The majority of the primiparous and multiparous mothers initiated breastfeeding within the first hour after delivery. A higher percentage (53.8%) of multiparous mothers gave prelacteal feeds to their infants compared to primiparous mothers (46.2%). There were no differences in the early infant feeding practices between primiparous and multiparous mothers (Table 2).
Table 2

Early infant feeding practices

 

Primiparous

Multiparious

Total

Chi-square

n = 137

n = 144

n = 281

 

n

%

n

%

n

%

p - value

Breastfeeding initiation:

 Within 1 h

97

74.1

103

71.5

200

74.1

 

  > 1 h to < 24 h

32

24.4

32

22.2

64

23.7

 24 h and more

2

1.5

4

2.8

6

2.2

0.44

Gave colostrum 1st 3 days:

 Yes

96

73.3

108

77.1

204

75.3

 

 No

35

26.7

32

22.9

67

24.7

0.76

Gave prelacteal feeds:

49

46.2

57

53.8

106

37.7

0.23

Prelacteal feeds given:

 Plain boiled water

34

69.4

41

71.9

75

70.8

 

 Glucose water

10

20.4

12

21.1

22

20.8

 

 Formula milk

5

10.2

4

7.0

9

8.4

0.85

Reason for giving prelacteal feeds:

 Delayed milk production

42

85.7

46

80.7

88

83.0

 

 Baby unwell

6

12.3

9

15.8

15

14.2

 

 Other reasons

1

2.0

2

3.5

3

2.8

0.54

Gave post lacteal feeds:

 Yes

41

30.0

35

24.3

76

27.0

 

 No

96

70.0

109

75.7

205

73.0

0.44

Post lacteal feeds given:

 Plain boiled water

18

44.0

13

37.1

31

40.8

 

 Glucose water

9

22.0

5

14.3

14

18.3

 

 Non-maternal milk

8

19.5

5

14.3

13

17.1

 

 Formula

2

4.8

3

8.6

5

6.6

 

 Tea/Juice

3

7.3

7

20.0

10

13.2

 

 Mashed Vegetable

1

2.4

2

5.7

3

4.0

0.97

Reasons for giving post lacteal feeds:

 Sooth stomachache

7

17.1

11

31.4

18

23.7

 

 Baby gets hungry

11

26.9

8

22.9

19

25.0

 

 Advised by relatives

6

14.6

4

11.4

10

13.2

 

 Mother not producing enough milk

5

12.2

8

22.9

13

17.1

 

 Advised by healthcare providers

1

2.4

0

0

1

1.3

 

 Advised by TBA

9

22.0

1

1.0

10

13.1

 

 Other reasons

2

4.0

3

8.5

5

6.6

0.54

TBA Traditional Birth Attendants

Breastfeeding practices since birth

The majority of mothers both primiparous and multiparous, reported to have ever breastfed their infants (Fig. 1). Similarly, the majority of the primiparous and multiparous mothers were continuing to breastfeed their infants at the time of the study. Overall, the EBF rate for infants 0–5 months old was 45.5%. The rates of EBF of the primiparous and multiparous mothers were similar, showing no relationship between parity and exclusive breastfeeding rate in this study population.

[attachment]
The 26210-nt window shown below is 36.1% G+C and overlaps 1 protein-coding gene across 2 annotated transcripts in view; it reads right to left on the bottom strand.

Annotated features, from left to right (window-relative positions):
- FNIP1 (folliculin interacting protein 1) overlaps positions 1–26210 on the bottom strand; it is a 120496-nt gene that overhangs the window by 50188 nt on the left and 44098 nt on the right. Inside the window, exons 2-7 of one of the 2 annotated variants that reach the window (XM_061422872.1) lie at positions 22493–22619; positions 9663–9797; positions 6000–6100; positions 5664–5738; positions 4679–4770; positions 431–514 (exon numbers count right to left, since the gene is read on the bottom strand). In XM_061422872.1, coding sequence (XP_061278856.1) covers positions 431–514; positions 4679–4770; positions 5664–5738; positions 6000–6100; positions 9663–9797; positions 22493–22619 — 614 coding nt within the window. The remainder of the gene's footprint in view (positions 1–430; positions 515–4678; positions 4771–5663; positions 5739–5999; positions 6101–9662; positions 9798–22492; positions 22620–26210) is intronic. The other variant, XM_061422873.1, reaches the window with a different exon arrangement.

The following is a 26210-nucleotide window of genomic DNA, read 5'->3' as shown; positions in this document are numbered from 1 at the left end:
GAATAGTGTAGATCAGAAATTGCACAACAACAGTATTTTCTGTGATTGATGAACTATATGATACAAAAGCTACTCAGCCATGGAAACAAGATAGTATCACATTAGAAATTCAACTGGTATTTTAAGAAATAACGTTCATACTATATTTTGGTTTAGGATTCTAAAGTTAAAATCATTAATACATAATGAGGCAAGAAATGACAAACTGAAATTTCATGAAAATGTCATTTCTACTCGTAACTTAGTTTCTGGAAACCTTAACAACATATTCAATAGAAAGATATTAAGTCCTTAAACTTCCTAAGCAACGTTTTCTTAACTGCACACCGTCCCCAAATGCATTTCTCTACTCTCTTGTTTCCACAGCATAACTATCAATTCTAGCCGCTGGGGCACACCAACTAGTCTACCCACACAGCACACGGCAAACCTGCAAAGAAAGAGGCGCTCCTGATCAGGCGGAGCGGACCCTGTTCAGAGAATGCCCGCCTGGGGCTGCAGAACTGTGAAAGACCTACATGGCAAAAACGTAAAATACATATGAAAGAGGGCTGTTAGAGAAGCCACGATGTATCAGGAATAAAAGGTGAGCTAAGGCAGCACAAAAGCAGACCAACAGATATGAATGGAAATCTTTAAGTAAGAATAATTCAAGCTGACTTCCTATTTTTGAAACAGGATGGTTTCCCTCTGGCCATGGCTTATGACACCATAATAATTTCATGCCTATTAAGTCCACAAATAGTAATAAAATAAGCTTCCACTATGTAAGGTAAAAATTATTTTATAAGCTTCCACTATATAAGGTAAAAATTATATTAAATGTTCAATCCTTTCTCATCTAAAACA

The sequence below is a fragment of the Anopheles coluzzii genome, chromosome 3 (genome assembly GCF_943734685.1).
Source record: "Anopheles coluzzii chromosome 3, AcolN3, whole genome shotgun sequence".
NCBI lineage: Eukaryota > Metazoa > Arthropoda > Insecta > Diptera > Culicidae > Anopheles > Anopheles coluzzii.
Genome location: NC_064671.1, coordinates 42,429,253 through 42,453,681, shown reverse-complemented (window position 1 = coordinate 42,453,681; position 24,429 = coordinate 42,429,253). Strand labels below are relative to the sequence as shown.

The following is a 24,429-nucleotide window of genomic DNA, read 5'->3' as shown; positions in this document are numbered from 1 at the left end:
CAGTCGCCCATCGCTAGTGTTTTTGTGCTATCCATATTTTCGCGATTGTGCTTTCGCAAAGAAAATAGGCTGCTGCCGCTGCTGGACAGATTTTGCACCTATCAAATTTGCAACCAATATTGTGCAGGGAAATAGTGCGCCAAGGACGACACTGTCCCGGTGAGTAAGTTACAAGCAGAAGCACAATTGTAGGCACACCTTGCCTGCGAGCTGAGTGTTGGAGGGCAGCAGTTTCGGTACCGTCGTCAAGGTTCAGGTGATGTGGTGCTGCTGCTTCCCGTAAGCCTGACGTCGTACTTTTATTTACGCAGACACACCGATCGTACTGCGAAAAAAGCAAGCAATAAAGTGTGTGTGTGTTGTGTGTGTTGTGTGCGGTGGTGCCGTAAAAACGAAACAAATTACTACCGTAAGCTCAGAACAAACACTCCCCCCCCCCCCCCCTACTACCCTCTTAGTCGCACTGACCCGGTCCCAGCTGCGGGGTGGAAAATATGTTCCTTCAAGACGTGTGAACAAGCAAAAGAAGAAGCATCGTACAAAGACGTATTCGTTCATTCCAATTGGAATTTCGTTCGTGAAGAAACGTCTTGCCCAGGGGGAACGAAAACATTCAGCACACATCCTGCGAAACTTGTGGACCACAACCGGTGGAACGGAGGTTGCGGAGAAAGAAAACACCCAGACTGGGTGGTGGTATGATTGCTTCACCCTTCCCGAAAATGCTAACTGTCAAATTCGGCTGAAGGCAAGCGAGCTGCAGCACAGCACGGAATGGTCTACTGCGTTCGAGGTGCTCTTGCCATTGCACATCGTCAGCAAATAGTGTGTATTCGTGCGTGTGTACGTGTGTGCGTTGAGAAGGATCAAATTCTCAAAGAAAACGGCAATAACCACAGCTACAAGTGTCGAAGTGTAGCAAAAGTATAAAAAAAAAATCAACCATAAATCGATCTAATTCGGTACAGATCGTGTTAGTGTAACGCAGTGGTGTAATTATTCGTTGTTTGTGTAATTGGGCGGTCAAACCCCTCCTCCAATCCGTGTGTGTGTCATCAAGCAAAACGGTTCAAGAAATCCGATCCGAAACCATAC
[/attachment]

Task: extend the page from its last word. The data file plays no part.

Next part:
Figure 1
Fig. 1

Breastfeeding practices among primiparous and multiparous mothers

Maternal knowledge on exclusive breastfeeding

The majority of the primiparous and multiparous mothers knew that breast milk should be baby’s first feed. Most of the mothers also knew that the baby should be put to the breast within the first hour of birth. The knowledge on breastfeeding among the primiparous and multiparous mothers was similar. The mean knowledge score out of a total of 10 was 7.93 ± 2.10 and 7.49 ± 2.20 for the primiparous and multiparous mothers respectively.

The level of knowledge on various aspects of breastfeeding was high. The lowest level of knowledge was observed on the aspect that touched on whether pregnant mothers should continue breastfeeding their infants or not (Table 3).
Table 3

Maternal knowledge on breastfeeding

 

Primiparous

Multiparious

Total

Chi-square test

n = 137

n = 144

n = 281

 

n

%

n

%

n

%

p - value

Aspect of Knowledge:

 Breast milk should be baby’s first feed

131

95.6

125

86.8

256

91.1

0.01

 Baby should be put to breast within 1 h of birth

127

92.7

130

90.3

257

91.5

0.47

 Colostrum should be fed to the baby

120

87.6

122

84.7

242

861

0.49

 Breast milk alone can sustain baby for 6 months

107

78.1

113

78.5

220

78.3

0.94

 Breast feeding protects baby from illness

112

82.4

114

79.2

226

80.7

0.50

 Breast feeding protects mother from pregnancy

99

72.8

100

69.4

199

71.1

0.54

 Expressed breast milk should be fed to the baby

99

72.8

96

66.7

195

69.6

0.27

 Semi-solid food to be introduced at 6 months

102

75.0

97

67.4

199

71.1

0.16

 A pregnant woman can breastfeed her baby

78

57.8

81

56.5

159

54.2

0.85

 A baby should be breast fed on demand

104

75.9

102

70.2

206

73.3

0.32

Maternal attitudes towards exclusive breastfeeding